Chiaroscuro Woodcuts

As a rule I’ve stuck to just one-color linocuts mainly because my printing setup at the moment is fairly primitive. What I want to talk about here is going to be about woodcuts, but the same rules apply to linocuts and the process of pulling prints.

The main thing to solve when doing more than one color in a hand-pulled print, is getting the colors to line up. In any multi-color printing process, this is called “registration” and it applies to pretty much all color printing, whether it’s magazines, cereal boxes, or your inkjet printer. You know when you put a new ink cartridge in and you have to print out that one sample page? That’s so your printer can register the colors.

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Proofing with a rubbing

I haven’t seen this method of proofing on any other linocut websites (and there are quite a few!) but it may be because I’m always trying to squeeze more detail out of a fairly “coarse” medium.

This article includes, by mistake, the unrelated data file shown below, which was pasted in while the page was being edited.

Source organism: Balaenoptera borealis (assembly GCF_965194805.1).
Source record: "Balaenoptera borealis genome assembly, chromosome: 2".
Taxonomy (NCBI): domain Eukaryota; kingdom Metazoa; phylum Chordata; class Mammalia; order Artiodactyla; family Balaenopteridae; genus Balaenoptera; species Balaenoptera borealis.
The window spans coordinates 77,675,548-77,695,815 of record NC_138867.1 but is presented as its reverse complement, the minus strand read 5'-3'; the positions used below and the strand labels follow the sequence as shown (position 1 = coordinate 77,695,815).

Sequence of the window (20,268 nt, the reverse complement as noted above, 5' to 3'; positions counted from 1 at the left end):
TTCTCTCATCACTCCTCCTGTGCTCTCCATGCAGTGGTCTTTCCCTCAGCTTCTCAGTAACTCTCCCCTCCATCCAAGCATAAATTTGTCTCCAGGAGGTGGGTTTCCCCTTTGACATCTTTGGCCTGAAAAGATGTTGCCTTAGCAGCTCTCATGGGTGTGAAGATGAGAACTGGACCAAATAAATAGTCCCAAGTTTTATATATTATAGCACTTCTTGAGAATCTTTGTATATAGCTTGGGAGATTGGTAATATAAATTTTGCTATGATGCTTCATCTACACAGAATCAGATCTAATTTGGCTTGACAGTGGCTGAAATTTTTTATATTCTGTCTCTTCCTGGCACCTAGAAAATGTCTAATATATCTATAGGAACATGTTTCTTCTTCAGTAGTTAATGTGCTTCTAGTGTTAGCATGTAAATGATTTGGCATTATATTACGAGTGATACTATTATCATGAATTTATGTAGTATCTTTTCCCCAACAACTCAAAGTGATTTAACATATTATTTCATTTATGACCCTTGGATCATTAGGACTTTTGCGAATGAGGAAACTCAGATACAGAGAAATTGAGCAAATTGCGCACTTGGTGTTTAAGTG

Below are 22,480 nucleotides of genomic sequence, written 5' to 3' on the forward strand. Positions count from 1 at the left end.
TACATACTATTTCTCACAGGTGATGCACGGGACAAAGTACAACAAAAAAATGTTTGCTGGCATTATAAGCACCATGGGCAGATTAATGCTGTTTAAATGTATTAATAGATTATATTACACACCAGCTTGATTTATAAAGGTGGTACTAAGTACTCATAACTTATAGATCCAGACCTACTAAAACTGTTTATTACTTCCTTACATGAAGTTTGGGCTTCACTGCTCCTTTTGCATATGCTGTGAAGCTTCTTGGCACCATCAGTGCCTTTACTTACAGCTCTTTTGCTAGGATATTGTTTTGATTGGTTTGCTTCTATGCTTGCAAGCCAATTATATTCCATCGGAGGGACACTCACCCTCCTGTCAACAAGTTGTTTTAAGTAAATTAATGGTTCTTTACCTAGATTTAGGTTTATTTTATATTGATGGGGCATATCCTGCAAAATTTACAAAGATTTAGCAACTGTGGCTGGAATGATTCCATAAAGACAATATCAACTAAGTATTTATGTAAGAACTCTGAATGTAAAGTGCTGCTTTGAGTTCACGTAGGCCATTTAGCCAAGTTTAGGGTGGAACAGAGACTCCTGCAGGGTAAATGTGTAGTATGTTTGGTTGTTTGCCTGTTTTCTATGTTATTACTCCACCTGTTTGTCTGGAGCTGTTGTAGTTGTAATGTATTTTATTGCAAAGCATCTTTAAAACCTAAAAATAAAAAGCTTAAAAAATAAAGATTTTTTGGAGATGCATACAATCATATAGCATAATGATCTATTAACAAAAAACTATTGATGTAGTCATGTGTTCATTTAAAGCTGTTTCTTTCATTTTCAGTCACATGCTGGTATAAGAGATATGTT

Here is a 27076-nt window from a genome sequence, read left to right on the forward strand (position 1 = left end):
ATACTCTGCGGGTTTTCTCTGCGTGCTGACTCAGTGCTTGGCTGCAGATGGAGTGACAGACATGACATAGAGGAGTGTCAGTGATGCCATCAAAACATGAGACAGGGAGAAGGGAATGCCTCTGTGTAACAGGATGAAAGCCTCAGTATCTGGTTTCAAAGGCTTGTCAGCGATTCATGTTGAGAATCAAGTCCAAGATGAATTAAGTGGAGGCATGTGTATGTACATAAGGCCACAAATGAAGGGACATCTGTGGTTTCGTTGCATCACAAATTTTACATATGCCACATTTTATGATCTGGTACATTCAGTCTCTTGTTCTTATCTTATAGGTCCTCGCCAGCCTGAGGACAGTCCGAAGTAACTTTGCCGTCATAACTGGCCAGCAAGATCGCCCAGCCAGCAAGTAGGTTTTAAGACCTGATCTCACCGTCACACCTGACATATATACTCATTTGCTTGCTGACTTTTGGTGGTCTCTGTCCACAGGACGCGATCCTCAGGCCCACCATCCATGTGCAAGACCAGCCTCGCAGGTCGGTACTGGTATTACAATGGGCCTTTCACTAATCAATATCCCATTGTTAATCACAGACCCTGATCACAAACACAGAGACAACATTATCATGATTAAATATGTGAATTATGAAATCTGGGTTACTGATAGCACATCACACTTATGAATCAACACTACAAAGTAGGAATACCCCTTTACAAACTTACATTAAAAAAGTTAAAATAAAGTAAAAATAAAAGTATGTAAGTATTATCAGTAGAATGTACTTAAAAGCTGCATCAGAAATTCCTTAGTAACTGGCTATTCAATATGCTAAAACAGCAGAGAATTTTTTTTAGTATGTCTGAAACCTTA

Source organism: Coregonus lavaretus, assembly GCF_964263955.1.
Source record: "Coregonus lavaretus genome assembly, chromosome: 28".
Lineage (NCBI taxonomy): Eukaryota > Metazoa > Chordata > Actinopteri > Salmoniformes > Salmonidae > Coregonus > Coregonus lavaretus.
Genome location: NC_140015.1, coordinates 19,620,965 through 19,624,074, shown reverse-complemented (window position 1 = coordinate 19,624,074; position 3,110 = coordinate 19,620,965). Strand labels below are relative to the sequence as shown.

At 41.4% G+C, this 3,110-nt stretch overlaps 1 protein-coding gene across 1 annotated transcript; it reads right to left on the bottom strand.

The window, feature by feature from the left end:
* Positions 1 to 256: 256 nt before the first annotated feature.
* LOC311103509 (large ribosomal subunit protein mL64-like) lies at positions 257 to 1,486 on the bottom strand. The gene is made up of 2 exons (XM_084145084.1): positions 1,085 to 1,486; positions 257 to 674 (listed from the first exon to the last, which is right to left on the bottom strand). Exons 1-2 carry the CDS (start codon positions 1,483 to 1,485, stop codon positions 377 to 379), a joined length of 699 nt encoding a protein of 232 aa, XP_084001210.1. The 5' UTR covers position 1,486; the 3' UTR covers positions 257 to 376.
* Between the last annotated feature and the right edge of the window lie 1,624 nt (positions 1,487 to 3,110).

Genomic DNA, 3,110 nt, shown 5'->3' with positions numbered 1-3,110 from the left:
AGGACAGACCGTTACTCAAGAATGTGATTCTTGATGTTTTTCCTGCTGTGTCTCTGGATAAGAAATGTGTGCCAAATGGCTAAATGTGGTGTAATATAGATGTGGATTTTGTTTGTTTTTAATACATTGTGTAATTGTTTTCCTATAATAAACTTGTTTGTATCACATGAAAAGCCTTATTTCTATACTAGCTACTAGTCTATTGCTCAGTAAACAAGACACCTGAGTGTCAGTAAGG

This video goes into the process of proofing with a rubbing, in order to see what is actually cut. Since the process is to do a black line drawing on the lino, then cut away everything else, it’s often difficult to “see” the cut areas clearly as work progresses. The rubbing reveals all this easily.

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Allan Woodcourt and Jo

‘Stop him, stop him!’ cries the woman, almost breathless. ‘Stop him, sir!’ 

He darts across the road into the boy’s path, but the boy is quicker than he, makes a curve, ducks, dives under his hands, comes up half-a-dozen yards beyond him, and scours away again. Still the woman follows, crying, ‘Stop him, sir, pray stop him!’

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